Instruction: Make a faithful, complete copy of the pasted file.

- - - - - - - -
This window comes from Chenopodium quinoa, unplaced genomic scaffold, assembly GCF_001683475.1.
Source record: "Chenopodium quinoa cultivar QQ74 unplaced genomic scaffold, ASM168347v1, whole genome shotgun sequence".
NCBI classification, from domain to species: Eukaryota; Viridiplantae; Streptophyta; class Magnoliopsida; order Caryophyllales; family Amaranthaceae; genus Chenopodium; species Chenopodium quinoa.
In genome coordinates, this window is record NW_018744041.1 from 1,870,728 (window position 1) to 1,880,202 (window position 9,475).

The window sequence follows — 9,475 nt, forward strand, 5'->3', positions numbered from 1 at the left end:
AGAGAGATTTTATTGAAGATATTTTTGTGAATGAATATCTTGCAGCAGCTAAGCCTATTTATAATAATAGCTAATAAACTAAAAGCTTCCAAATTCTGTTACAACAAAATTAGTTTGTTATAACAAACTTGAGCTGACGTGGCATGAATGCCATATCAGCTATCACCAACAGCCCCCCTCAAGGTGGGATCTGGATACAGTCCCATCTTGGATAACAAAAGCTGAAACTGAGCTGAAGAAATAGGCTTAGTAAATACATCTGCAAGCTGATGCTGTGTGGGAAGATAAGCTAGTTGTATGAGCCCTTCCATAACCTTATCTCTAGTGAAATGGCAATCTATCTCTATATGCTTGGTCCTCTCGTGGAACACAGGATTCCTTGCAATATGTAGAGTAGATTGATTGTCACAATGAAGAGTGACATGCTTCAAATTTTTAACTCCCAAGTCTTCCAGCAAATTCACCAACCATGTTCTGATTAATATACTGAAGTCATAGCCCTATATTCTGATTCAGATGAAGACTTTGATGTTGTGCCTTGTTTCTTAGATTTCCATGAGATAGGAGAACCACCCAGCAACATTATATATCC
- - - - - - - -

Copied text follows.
This window comes from Chenopodium quinoa, unplaced genomic scaffold, assembly GCF_001683475.1.
Source record: "Chenopodium quinoa cultivar QQ74 unplaced genomic scaffold, ASM168347v1, whole genome shotgun sequence".
NCBI classification, from domain to species: Eukaryota; Viridiplantae; Streptophyta; class Magnoliopsida; order Caryophyllales; family Amaranthaceae; genus Chenopodium; species Chenopodium quinoa.
In genome coordinates, this window is record NW_018744041.1 from 1,870,728 (window position 1) to 1,880,202 (window position 9,475).

The window sequence follows — 9,475 nt, forward strand, 5'->3', positions numbered from 1 at the left end:
AGAGAGATTTTATTGAAGATATTTTTGTGAATGAATATCTTGCAGCAGCTAAGCCTATTTATAATAATAGCTAATAAACTAAAAGCTTCCAAATTCTGTTACAACAAAATTAGTTTGTTATAACAAACTTGAGCTGACGTGGCATGAATGCCATATCAGCTATCACCAACAGCCCCCCTCAAGGTGGGATCTGGATACAGTCCCATCTTGGATAACAAAAGCTGAAACTGAGCTGAAGAAATAGGCTTAGTAAATACATCTGCAAGCTGATGCTGTGTGGGAAGATAAGCTAGTTGTATGAGCCCTTCCATAACCTTATCTCTAGTGAAATGGCAATCTATCTCTATATGCTTGGTCCTCTCGTGGAACACAGGATTCCTTGCAATATGTAGAGTAGATTGATTGTCACAATGAAGAGTGACATGCTTCAAATTTTTAACTCCCAAGTCTTCCAGCAAATTCACCAACCATGTTCTGATTAATATACTGAAGTCATAGCCCTATATTCTGATTCAGATGAAGACTTTGATGTTGTGCCTTGTTTCTTAGATTTCCATGAGATAGGAGAACCACCCAGCAACATTATATATCC